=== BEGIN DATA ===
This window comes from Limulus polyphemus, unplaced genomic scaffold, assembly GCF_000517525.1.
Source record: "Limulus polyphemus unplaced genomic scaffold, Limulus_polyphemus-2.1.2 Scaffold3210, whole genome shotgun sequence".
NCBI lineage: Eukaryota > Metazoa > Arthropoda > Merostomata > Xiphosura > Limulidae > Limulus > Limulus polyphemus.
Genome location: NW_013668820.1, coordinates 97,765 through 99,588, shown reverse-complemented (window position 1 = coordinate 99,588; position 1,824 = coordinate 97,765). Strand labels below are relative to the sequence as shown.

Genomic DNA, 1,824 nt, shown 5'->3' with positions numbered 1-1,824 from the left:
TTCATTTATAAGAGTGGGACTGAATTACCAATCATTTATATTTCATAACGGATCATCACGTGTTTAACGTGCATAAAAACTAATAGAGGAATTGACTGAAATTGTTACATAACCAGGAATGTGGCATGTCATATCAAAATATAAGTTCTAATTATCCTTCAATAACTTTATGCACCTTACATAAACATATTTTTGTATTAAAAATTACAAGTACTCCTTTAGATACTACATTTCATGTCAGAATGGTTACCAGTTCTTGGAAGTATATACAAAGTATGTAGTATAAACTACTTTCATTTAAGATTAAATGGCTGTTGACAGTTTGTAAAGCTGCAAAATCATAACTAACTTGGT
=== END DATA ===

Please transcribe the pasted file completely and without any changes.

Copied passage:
This window comes from Limulus polyphemus, unplaced genomic scaffold, assembly GCF_000517525.1.
Source record: "Limulus polyphemus unplaced genomic scaffold, Limulus_polyphemus-2.1.2 Scaffold3210, whole genome shotgun sequence".
NCBI lineage: Eukaryota > Metazoa > Arthropoda > Merostomata > Xiphosura > Limulidae > Limulus > Limulus polyphemus.
Genome location: NW_013668820.1, coordinates 97,765 through 99,588, shown reverse-complemented (window position 1 = coordinate 99,588; position 1,824 = coordinate 97,765). Strand labels below are relative to the sequence as shown.

Genomic DNA, 1,824 nt, shown 5'->3' with positions numbered 1-1,824 from the left:
TTCATTTATAAGAGTGGGACTGAATTACCAATCATTTATATTTCATAACGGATCATCACGTGTTTAACGTGCATAAAAACTAATAGAGGAATTGACTGAAATTGTTACATAACCAGGAATGTGGCATGTCATATCAAAATATAAGTTCTAATTATCCTTCAATAACTTTATGCACCTTACATAAACATATTTTTGTATTAAAAATTACAAGTACTCCTTTAGATACTACATTTCATGTCAGAATGGTTACCAGTTCTTGGAAGTATATACAAAGTATGTAGTATAAACTACTTTCATTTAAGATTAAATGGCTGTTGACAGTTTGTAAAGCTGCAAAATCATAACTAACTTGGT